“If you want people go to our app 10 times a day, release a virus every hour and they will do just that.”
When I was working on a consumer mobile security product, there was a huge debate around the product goals among different stakeholders. The Product Manager wanted to increase user engagement inside and outside of the app by gamifying it. The more users go into the app to scan their devices, the more points users would get. Users could then trade those points for gift cards or other rewards. It may have sounded like an interesting idea, because who would not want free stuff. However, is it a security product we are building or a rewards app? I still remember my coworker responded, “if you want people to go to our app 10 times a day, release a virus every hour and they will do just that.”
Start with understanding the users’ behaviors.
The common reason why many users think security products are not intuitive is because these products are not usually designed around the users’ behaviors. If we want users to do something, we have to make sure they care about it first. We could start the product design conversation by observing what people use their devices for, how many tasks people perform daily on their devices, and how our product can fit in without interrupting their normal behaviors.
Be simple. Be invisible.
A consumer security product needs to work seamlessly in the background without requiring much user action. Let’s say that you hired a security guy to ensure your safety. Instead of watching your home and taking appropriate action, the security guy called you every hour and told you to check the backyard, check the bathroom, check the swimming pool, etc. In the end, you spent money to feel safer but became busier and more stressed as a result.
A good security product is an invisible one.
You may be the security expert, but you are not the user.
Most security products are designed by a bunch of security experts, who sit in a room and think of all the possible solutions. They come up with rules and tasks for users to follow without having any concern about how those would fit in the users’ daily workflow.
The University of Maryland’s Usable Security course mentions that physicians working at the hospital tended to leave the computers on their wheeled carts logged in as they move from room to room. In order to make sure sensitive information on these computers would only be accessed by authorized people, proximity sensors were installed on the carts. If the doctors walked away for a certain amount of time, the computers would be automatically logged out. Physicians found this interruption to their workflow to be so frustrating that “they started putting styrofoam cups over the proximity detector so it wouldn’t know when they walked away.” The proposed solution actually caused more problems and compromised security because those who came up with the idea did not put themselves in the users’ shoes. Had they taken the time to observe and understand the physicians’ routines, they could have created a better solution could have been created.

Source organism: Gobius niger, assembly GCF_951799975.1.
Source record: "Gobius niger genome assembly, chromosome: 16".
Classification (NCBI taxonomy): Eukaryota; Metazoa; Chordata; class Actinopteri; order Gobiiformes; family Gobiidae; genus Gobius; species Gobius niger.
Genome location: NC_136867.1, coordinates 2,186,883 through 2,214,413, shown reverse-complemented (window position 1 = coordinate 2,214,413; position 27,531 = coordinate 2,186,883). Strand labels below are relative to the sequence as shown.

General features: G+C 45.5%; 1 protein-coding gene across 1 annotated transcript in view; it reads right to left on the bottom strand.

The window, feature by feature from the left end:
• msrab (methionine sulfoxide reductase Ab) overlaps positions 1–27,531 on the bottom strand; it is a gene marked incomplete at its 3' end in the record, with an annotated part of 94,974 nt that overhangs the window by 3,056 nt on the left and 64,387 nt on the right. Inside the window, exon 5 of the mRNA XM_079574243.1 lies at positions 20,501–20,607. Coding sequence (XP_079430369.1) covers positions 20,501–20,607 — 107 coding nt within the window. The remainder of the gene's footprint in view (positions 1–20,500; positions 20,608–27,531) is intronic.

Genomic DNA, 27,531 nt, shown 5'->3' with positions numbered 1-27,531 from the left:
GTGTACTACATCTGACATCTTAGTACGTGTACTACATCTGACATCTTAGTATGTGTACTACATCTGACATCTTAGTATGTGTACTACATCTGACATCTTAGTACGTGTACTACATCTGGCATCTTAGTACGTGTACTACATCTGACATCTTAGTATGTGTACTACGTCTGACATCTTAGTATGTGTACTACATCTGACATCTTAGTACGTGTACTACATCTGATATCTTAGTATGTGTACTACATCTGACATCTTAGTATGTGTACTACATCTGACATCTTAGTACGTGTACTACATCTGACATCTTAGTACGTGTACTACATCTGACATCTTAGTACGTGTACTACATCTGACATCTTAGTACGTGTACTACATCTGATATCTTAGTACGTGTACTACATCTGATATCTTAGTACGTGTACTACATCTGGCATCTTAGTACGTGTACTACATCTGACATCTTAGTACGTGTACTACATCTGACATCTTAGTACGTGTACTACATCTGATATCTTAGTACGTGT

“To build a good security product, the user behaviors and experiences should be considered from the beginning. In fact, the technology and the user experience should always go together.”
Usefulness = Utility + Usability
According to usability 101, a useful product should have two factors: usability and utility. Utility means providing features that users need to complete their job (what they come to the product for). This falls into user research, sales, market research,.. Usability is comprised of 5 quality components:
- Learnability: Can user complete their basic tasks when using the products for the first time?
- Efficiency: Once users are familiar with the design, how fast can they perform tasks?
- Errors: How many errors do users make and how easily can they recover from them?
- Memorability: When users return to the design after a while, how easily can they reestablish proficiency?
- Satisfaction: How pleasant is it to use the design? What do users prefer?
It’s not easy to have utility and usability work hand-in-hand when designing a product. Often, companies focus on utility and ship what they believe the users need without thinking about how they actually use the products.
“If security stops people from doing their job, they will find a way to get around it”
New security products and technology come out every day. There are tons of things users need to do in addition to their daily workflow. We should not add more burden to the users but educate and encourage them in a natural way to make them feel it’s not hard to be secure. It can be fun sometimes. How do we do that? Follow my next post :)